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We're building a mobile app and want to implement some kind of authentication to make sure the API is only being accessed by our app. The users of the app are anonymous, with no logins, though I do identify them through the device id for maintaining settings and such.

The easiest approach seems to be generating a Guid / API Key that I send with every request over SSL.

What worries me is the possibility that a malicious person with a lot of free time would download the app, decompile it to get the API Key and the JSON requests, and then trash my database as best they can.

Is SSL, an API Key, a Device ID, and an API with as-constrained-as-possible calls good enough? Should I be taking a different approach? Are my fears founded or baseless?

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2 Answers

up vote 8 down vote accepted

Do NOT embed a single API key in the app. Your concerns are valid regarding the effect of malicious users. Also, you have a serious vulnerability in your current setup where you could have a malicious API user change other user's preferences by providing fake UDIDs.

Instead, create a "registration" service that is called upon first time app startup on the device which generates and returns a GUID based on the UDID. Store the GUID in your device local user preferences and on the server. Keep track of the GUID and match it up with the UDID on every request on your server.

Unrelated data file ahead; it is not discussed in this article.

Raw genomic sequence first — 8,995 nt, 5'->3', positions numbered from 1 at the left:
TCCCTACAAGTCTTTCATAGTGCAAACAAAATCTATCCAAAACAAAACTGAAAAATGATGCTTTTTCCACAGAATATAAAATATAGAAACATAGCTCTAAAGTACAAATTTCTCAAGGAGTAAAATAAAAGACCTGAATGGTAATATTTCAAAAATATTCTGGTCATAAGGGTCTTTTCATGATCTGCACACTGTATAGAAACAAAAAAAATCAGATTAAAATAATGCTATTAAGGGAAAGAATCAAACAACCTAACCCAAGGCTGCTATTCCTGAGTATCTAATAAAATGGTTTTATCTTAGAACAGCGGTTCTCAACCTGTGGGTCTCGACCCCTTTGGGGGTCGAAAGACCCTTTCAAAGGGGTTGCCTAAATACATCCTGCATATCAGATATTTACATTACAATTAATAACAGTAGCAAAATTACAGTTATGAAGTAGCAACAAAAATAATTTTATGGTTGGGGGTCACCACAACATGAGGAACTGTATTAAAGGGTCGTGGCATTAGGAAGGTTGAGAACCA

Make sure all of this occurs over SSL.

With this approach there is no embedded master API key to be abused. Also, you can blacklist abusive users by flagging GUID/UDID combinations and you can also eliminate your existing issue of potential masquerading of existing registered devices. However, you cannot prevent malicious registering of devices that have not already registered with your service. That will always be a potential hazard of using a device id as a user identifier.

There are even better and more established authentication mechanisms that take a better approach, ie. OAuth, JSessionIDs, etc. that you should take a look at.

Also, in the future you should not be using the UDID to identify your users since access to it has been deprecated. You can mimick the UDID for your purposes by creating a custom device GUID on the device upon application installation and saving it in your local user preferences.

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Not sure what the answer is here. Would like to know myself.

So far I have assumed that I can only limit (and NOT prevent) the extent of possible damage by such a person to a particular user or sql table. But would be awesome if you somehow encrypt this info in the files so that even if someone decompiles it; he will have a touch job getting to the REST links

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